Grace's Guide

British Industrial History

Grace's Guide is the leading source of historical information on industry and manufacturing in Britain. This web publication contains 148,487 pages of information and 233,925 images on early companies, their products and the people who designed and built them.

Edward J. Cooper (2)

From Graces Guide

Jump to: navigation, search

Edward Joshua Cooper (1798–1863), landowner and astronomer

1798 born at St Stephen's Green, Dublin, the eldest of the three sons of Edward Synge Cooper (d. 1830), a landowner, and his wife, Anne, the daughter of Harry Verelst, governor of Bengal.

Following 10 years of travels he selected Munich and Nice as the best suited spots in Europe for astronomical observation. He subsequently undertook important astronomical work in the vicinity of both cities

1830 On his father's death Cooper succeeded to his position as manager of the family estates at Markree, Collooney, Co. Sligo, Ireland. He decided to erect an observatory at Markree.

He was Conservative member of parliament for Co. Sligo from 1830 to 1841, and again from 1857 to 1859.

1831 purchased an object-glass 13 1/3 inches across and 25 feet in focal length, the largest then in existence.

1833 The first meteorological register was completed; these were continuously kept at Markree for thirty years, and many of the results were communicated to the Meteorological Society.

1834 The large object glass was mounted equatorially by Thomas Grubb of Dublin. Cast iron was employed for the first time as the material of the tube and stand, set up in the open air.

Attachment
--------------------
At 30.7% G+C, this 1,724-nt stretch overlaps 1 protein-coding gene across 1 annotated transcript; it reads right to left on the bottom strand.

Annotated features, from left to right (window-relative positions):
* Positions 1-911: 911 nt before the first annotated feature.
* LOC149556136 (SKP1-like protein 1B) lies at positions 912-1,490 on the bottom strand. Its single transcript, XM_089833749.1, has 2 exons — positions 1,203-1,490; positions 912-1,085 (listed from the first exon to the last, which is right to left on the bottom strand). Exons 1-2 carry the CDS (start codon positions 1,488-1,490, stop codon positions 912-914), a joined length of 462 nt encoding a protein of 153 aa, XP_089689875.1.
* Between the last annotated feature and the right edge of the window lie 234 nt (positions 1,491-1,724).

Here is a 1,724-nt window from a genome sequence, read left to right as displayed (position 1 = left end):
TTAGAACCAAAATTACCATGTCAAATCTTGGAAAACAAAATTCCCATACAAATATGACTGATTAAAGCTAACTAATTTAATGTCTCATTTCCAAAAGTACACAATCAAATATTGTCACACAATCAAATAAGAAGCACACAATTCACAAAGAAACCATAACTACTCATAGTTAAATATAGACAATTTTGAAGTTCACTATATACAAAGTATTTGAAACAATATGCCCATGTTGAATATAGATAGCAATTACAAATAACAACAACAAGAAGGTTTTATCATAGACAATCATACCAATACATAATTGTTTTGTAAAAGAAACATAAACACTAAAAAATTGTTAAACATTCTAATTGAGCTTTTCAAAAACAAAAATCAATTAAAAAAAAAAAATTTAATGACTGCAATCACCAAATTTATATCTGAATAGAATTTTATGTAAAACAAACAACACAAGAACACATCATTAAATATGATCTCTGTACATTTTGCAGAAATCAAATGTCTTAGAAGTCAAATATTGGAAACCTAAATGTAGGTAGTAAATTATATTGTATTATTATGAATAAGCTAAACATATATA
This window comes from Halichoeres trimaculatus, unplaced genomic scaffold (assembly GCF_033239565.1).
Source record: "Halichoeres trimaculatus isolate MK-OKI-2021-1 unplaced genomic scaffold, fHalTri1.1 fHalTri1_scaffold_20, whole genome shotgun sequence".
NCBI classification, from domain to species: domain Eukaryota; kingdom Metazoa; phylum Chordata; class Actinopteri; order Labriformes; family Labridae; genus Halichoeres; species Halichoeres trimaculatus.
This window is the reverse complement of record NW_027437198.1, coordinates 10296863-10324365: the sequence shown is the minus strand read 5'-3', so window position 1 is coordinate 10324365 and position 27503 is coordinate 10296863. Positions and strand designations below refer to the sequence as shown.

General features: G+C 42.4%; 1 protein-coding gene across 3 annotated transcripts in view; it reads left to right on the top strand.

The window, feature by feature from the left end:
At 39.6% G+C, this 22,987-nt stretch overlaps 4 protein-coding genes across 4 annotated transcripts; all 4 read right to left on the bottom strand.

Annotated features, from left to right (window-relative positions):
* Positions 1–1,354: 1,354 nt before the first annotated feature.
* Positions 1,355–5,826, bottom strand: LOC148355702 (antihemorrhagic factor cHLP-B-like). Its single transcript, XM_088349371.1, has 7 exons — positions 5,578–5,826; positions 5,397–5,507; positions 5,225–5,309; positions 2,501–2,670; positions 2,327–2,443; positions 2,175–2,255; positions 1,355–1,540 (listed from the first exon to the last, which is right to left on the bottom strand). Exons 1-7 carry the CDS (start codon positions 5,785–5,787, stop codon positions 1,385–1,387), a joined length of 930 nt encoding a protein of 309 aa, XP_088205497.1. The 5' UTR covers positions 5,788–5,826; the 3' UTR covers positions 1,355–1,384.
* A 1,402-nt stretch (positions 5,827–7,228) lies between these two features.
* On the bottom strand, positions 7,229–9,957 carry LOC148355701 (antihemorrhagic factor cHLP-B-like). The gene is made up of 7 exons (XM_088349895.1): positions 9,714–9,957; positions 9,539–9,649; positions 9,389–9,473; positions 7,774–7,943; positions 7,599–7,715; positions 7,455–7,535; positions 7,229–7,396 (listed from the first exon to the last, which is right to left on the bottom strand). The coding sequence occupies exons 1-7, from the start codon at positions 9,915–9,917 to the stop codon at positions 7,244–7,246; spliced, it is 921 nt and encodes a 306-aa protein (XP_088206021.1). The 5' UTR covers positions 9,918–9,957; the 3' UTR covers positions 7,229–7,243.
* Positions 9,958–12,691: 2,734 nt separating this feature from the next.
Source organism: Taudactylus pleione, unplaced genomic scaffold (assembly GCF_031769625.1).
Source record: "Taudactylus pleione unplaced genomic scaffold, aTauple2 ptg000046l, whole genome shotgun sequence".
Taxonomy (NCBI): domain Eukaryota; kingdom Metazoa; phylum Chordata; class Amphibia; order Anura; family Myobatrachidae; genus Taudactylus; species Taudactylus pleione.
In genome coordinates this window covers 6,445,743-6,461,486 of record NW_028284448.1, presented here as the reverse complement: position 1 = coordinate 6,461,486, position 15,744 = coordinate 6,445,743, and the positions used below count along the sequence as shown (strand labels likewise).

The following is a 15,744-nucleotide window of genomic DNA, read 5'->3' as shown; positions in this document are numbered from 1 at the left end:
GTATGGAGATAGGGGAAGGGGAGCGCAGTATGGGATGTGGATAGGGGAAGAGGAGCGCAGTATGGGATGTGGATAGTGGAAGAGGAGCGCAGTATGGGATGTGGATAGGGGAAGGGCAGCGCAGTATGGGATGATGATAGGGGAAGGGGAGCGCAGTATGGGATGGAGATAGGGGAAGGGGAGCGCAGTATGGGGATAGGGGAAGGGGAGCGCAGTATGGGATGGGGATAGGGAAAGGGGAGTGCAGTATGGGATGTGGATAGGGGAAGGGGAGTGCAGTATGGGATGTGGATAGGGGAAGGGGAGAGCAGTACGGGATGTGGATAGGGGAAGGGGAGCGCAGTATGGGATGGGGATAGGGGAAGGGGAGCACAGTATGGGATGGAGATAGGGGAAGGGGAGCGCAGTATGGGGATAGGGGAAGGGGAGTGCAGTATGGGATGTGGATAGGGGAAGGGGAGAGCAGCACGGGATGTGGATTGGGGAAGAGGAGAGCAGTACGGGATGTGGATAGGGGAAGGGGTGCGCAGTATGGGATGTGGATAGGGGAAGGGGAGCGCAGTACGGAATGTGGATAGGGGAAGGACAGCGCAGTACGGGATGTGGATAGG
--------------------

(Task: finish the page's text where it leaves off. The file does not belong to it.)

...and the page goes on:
1837 succeeded to the proprietorship of the Markree estates on the death of his uncle Joshua Cooper.

1839 Ordered a 5 foot transit by Troughton, a meridian circle 3 feet in diameter, fitted with a 7 inch telescope

1842–3 Established the positions of fifty stars within two degrees of the pole

1847 an experiment was successfully made of determining the difference of longitude between Markree and Killiney, 98 miles distant, by simultaneous observations of shooting stars.

1851 His equipment was described as "undoubtedly the most richly furnished of private observatories"[1] and was continually upgraded.

1863 Cooper died, shortly after his wife, at Markree Castle on 23 April 1863.

See Also


Sources of Information

  1. Monthly Notices of the Royal Astronomical Society, 11, 1850–51, 104
  • Biography, ODNB